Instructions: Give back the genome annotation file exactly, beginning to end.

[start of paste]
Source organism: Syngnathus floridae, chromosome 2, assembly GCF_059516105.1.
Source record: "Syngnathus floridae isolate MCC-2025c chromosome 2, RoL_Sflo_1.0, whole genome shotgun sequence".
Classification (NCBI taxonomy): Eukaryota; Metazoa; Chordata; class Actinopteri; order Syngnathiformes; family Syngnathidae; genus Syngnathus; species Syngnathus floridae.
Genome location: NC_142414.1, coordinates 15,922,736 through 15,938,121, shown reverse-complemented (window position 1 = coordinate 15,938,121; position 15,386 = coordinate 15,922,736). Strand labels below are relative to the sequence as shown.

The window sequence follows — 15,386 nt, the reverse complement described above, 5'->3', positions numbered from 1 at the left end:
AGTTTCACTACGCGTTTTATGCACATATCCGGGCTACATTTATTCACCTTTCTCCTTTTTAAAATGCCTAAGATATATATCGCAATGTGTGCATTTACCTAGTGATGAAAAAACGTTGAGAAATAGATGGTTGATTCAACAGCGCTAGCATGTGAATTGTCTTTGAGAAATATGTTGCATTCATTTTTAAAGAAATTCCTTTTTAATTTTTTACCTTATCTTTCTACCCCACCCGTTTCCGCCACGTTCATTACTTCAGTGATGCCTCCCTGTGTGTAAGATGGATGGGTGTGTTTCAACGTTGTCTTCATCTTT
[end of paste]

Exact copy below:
Source organism: Syngnathus floridae, chromosome 2, assembly GCF_059516105.1.
Source record: "Syngnathus floridae isolate MCC-2025c chromosome 2, RoL_Sflo_1.0, whole genome shotgun sequence".
Classification (NCBI taxonomy): Eukaryota; Metazoa; Chordata; class Actinopteri; order Syngnathiformes; family Syngnathidae; genus Syngnathus; species Syngnathus floridae.
Genome location: NC_142414.1, coordinates 15,922,736 through 15,938,121, shown reverse-complemented (window position 1 = coordinate 15,938,121; position 15,386 = coordinate 15,922,736). Strand labels below are relative to the sequence as shown.

The window sequence follows — 15,386 nt, the reverse complement described above, 5'->3', positions numbered from 1 at the left end:
AGTTTCACTACGCGTTTTATGCACATATCCGGGCTACATTTATTCACCTTTCTCCTTTTTAAAATGCCTAAGATATATATCGCAATGTGTGCATTTACCTAGTGATGAAAAAACGTTGAGAAATAGATGGTTGATTCAACAGCGCTAGCATGTGAATTGTCTTTGAGAAATATGTTGCATTCATTTTTAAAGAAATTCCTTTTTAATTTTTTACCTTATCTTTCTACCCCACCCGTTTCCGCCACGTTCATTACTTCAGTGATGCCTCCCTGTGTGTAAGATGGATGGGTGTGTTTCAACGTTGTCTTCATCTTT